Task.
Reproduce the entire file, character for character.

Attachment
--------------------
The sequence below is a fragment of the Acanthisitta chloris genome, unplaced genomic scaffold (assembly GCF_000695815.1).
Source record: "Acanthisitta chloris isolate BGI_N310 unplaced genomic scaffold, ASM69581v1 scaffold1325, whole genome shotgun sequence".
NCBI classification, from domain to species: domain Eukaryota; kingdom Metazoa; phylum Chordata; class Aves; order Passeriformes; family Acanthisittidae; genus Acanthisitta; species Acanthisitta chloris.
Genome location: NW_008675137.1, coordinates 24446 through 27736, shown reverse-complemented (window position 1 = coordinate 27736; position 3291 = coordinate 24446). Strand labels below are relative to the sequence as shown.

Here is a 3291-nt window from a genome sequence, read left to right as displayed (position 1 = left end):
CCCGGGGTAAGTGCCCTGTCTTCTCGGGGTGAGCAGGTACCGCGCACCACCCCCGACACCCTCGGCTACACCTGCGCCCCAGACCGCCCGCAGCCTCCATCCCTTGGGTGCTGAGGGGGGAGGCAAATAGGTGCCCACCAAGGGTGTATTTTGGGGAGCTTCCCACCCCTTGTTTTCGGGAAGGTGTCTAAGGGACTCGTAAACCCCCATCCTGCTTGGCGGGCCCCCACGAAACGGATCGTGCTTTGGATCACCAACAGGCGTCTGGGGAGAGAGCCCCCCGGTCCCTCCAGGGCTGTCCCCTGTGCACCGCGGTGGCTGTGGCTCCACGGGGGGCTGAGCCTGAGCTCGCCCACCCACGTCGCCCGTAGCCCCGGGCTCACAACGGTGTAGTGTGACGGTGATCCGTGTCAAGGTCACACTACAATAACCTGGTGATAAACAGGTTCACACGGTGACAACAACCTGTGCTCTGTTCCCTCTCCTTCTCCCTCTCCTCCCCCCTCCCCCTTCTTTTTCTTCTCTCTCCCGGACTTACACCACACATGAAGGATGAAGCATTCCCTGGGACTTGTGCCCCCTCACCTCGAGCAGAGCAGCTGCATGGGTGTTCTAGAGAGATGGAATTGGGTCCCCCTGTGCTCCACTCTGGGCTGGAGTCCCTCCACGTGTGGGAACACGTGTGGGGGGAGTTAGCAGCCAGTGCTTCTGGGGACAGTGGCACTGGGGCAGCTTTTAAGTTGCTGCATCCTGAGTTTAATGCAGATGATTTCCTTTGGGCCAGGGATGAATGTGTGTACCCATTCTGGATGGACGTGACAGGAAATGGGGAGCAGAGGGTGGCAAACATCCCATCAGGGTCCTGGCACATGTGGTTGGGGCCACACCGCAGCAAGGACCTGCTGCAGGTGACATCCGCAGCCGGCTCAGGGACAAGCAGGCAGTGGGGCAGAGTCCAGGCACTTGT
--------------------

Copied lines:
The sequence below is a fragment of the Acanthisitta chloris genome, unplaced genomic scaffold (assembly GCF_000695815.1).
Source record: "Acanthisitta chloris isolate BGI_N310 unplaced genomic scaffold, ASM69581v1 scaffold1325, whole genome shotgun sequence".
NCBI classification, from domain to species: domain Eukaryota; kingdom Metazoa; phylum Chordata; class Aves; order Passeriformes; family Acanthisittidae; genus Acanthisitta; species Acanthisitta chloris.
Genome location: NW_008675137.1, coordinates 24446 through 27736, shown reverse-complemented (window position 1 = coordinate 27736; position 3291 = coordinate 24446). Strand labels below are relative to the sequence as shown.

Here is a 3291-nt window from a genome sequence, read left to right as displayed (position 1 = left end):
CCCGGGGTAAGTGCCCTGTCTTCTCGGGGTGAGCAGGTACCGCGCACCACCCCCGACACCCTCGGCTACACCTGCGCCCCAGACCGCCCGCAGCCTCCATCCCTTGGGTGCTGAGGGGGGAGGCAAATAGGTGCCCACCAAGGGTGTATTTTGGGGAGCTTCCCACCCCTTGTTTTCGGGAAGGTGTCTAAGGGACTCGTAAACCCCCATCCTGCTTGGCGGGCCCCCACGAAACGGATCGTGCTTTGGATCACCAACAGGCGTCTGGGGAGAGAGCCCCCCGGTCCCTCCAGGGCTGTCCCCTGTGCACCGCGGTGGCTGTGGCTCCACGGGGGGCTGAGCCTGAGCTCGCCCACCCACGTCGCCCGTAGCCCCGGGCTCACAACGGTGTAGTGTGACGGTGATCCGTGTCAAGGTCACACTACAATAACCTGGTGATAAACAGGTTCACACGGTGACAACAACCTGTGCTCTGTTCCCTCTCCTTCTCCCTCTCCTCCCCCCTCCCCCTTCTTTTTCTTCTCTCTCCCGGACTTACACCACACATGAAGGATGAAGCATTCCCTGGGACTTGTGCCCCCTCACCTCGAGCAGAGCAGCTGCATGGGTGTTCTAGAGAGATGGAATTGGGTCCCCCTGTGCTCCACTCTGGGCTGGAGTCCCTCCACGTGTGGGAACACGTGTGGGGGGAGTTAGCAGCCAGTGCTTCTGGGGACAGTGGCACTGGGGCAGCTTTTAAGTTGCTGCATCCTGAGTTTAATGCAGATGATTTCCTTTGGGCCAGGGATGAATGTGTGTACCCATTCTGGATGGACGTGACAGGAAATGGGGAGCAGAGGGTGGCAAACATCCCATCAGGGTCCTGGCACATGTGGTTGGGGCCACACCGCAGCAAGGACCTGCTGCAGGTGACATCCGCAGCCGGCTCAGGGACAAGCAGGCAGTGGGGCAGAGTCCAGGCACTTGT